Storm in tennis scene mars Olympic optimism

Saba Nayakan Kolkata | Updated on March 12, 2018

Will team ring in Olympics: A file combo picture of tennis players Leander Paes and Vishnu Vardhan.


At a time when the entire nation should be rejoicing for gaining London Olympic berths in archery and athletics, it seems the sporting fraternity of the country is shocked by the acrimonious happenings on the tennis front.

Though one has not heard the last of the bitter war of ego between India's three top tennis players – Leander Paes, Mahesh Bhupathi and Rohan Bopanna – the game's apex body in the country, the All India Tennis Association (AITA), has given its verdict “in the best interest of the country.”

The AITA's decision to pair Leander with Vishnu Vardhan, whose doubles' ranking hovers beyond 200, ought to have devastated Leander but he was gracious enough to keep his emotions in check and refrained from making any statement thus far.

Logically, at that point of time the AITA had nothing much to do after both Mahesh and Rohan declined to pair with Leander. Leander had expected the National body to at least ensure Rohan partnered him.

Realising the futility of forcing an unwilling player to play with Leander, the AITA might have thought it prudent to have at least one pair with a reasonable chance of landing a medal. Also that Mahesh-Rohan pair had qualified for the Games strengthened the team's claims as well.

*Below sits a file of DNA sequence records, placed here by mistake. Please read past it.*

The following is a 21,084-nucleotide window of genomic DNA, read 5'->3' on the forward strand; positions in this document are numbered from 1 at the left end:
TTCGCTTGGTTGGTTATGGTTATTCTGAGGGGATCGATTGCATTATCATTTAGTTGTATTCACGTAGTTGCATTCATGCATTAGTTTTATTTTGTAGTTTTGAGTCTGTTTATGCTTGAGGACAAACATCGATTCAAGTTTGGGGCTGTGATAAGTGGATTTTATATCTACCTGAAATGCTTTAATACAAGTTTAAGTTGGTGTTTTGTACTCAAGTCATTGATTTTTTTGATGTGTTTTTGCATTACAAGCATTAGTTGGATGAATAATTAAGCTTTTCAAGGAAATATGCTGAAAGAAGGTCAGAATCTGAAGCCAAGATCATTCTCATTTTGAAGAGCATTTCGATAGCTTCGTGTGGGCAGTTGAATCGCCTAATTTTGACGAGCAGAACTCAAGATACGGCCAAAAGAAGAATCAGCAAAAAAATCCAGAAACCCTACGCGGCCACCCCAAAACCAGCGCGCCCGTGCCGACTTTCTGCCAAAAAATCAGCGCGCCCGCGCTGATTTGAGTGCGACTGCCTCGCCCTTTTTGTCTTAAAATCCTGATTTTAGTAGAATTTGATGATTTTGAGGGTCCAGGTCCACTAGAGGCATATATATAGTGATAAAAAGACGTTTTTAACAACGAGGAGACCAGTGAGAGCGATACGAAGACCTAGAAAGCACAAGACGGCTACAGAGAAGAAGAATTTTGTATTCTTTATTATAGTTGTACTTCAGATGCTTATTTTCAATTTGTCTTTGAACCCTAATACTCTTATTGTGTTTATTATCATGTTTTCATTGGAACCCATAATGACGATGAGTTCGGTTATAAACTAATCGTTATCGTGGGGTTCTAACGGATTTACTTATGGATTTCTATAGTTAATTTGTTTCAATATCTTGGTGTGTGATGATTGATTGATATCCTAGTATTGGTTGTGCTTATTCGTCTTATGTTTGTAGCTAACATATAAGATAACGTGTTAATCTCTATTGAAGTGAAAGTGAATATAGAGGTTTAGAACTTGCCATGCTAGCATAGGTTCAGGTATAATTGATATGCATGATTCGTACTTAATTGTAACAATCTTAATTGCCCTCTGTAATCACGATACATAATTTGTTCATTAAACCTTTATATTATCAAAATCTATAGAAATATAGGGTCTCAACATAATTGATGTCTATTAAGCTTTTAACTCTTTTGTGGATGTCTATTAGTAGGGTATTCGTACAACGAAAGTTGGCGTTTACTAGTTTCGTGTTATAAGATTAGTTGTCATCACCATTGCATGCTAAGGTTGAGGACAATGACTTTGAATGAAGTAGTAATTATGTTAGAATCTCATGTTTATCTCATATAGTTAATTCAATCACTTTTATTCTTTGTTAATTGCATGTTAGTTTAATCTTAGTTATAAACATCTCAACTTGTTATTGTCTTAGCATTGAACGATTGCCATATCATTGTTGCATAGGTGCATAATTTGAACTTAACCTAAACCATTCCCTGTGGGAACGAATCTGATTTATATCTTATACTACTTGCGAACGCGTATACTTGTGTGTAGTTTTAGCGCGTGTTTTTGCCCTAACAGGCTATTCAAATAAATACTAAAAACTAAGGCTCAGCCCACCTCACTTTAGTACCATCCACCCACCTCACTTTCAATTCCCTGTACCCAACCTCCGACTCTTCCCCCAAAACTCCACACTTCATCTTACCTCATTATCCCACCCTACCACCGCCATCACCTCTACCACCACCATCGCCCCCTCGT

Leander, who has in the past, placed the country before self, is hoping that the AITA will at least ensure India's best woman doubles' player, Sania Mirza-Malik, partner him in the mixed doubles. If that happens the Asian Games' champion pair will have a reasonable chance of winning a second medal from this discipline.

Sania, who won two Grand Slam titles with Mahesh in recent years, may not be inclined to pair with Leander in London.

As one can foresee, another round of battle is on the cards unless the AITA ensures it has the guts to enforce its decision to field Sania in the mixed doubles with Leander.

What happens if Sania refuses to play with Leander once her application for a wild card entry is accepted? Or Sania is denied one!

In either case, Leander is not on a firm ground. The tennis icon, looking to play in his record sixth Olympic Games, is facing an uncertain situation. The legend deserved a much better farewell. At 39, Leander does not have too many days on the tennis court. Rio de Janeiro is four years away!

Elsewhere there was much joy for Indian archers and athletes as three more made it to the quadrennial Games. Oblivious of the “happenings in tennis” the Indian men’s archery team of Jayanta Talukdar, Tarundeep Rai and Rahul Banerjee, earned a team quota place from the final Olympic Qualifying Tournament that concluded at Ogden (US).

Add to this the Indian women’s team of L. Bombayla Devi, Chekrovolu Swuro and Deepika Kumari, which earned the team quota place at the World Championship last year. This is for the second time both the men’s and women’s teams qualified for Olympics, the first occasion being Athens in 2004. Only recurve bow archery is recognised as an Olympic sport.

Gravity fighter Sahana Kumari became the latest athlete to attain the Olympic B qualifying mark. The high jumper cleared 1.92-m thus not only made it to London but also erased the National record that stood at 1.91 in favour of Bobby Aloysius.

Like shooting, archery is also a precision sport where the Indians stand a fair chance of landing a medal. All the track and field stars who have booked their places at the London Games, have come through `B’ Standard which does not place any of them near the medal standard.


Published on June 24, 2012

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